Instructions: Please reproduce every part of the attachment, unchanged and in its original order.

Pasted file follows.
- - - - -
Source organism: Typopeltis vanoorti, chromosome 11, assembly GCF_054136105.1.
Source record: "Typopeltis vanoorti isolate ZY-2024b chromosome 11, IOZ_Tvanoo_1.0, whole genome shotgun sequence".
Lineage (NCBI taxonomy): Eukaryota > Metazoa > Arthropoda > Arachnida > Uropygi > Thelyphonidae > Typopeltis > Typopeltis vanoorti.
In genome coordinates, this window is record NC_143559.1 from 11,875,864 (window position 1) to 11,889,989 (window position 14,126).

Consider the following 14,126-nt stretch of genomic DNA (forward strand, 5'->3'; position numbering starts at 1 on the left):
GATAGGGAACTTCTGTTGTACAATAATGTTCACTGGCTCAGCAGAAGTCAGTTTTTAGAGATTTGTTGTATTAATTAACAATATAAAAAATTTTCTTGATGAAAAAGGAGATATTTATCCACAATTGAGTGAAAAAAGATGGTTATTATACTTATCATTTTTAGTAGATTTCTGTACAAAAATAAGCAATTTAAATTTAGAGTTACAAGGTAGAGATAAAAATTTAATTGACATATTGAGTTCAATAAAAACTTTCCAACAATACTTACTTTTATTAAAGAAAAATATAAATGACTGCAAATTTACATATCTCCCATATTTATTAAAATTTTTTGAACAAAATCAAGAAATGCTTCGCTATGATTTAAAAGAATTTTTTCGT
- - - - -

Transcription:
Source organism: Typopeltis vanoorti, chromosome 11, assembly GCF_054136105.1.
Source record: "Typopeltis vanoorti isolate ZY-2024b chromosome 11, IOZ_Tvanoo_1.0, whole genome shotgun sequence".
Lineage (NCBI taxonomy): Eukaryota > Metazoa > Arthropoda > Arachnida > Uropygi > Thelyphonidae > Typopeltis > Typopeltis vanoorti.
In genome coordinates, this window is record NC_143559.1 from 11,875,864 (window position 1) to 11,889,989 (window position 14,126).

Consider the following 14,126-nt stretch of genomic DNA (forward strand, 5'->3'; position numbering starts at 1 on the left):
GATAGGGAACTTCTGTTGTACAATAATGTTCACTGGCTCAGCAGAAGTCAGTTTTTAGAGATTTGTTGTATTAATTAACAATATAAAAAATTTTCTTGATGAAAAAGGAGATATTTATCCACAATTGAGTGAAAAAAGATGGTTATTATACTTATCATTTTTAGTAGATTTCTGTACAAAAATAAGCAATTTAAATTTAGAGTTACAAGGTAGAGATAAAAATTTAATTGACATATTGAGTTCAATAAAAACTTTCCAACAATACTTACTTTTATTAAAGAAAAATATAAATGACTGCAAATTTACATATCTCCCATATTTATTAAAATTTTTTGAACAAAATCAAGAAATGCTTCGCTATGATTTAAAAGAATTTTTTCGT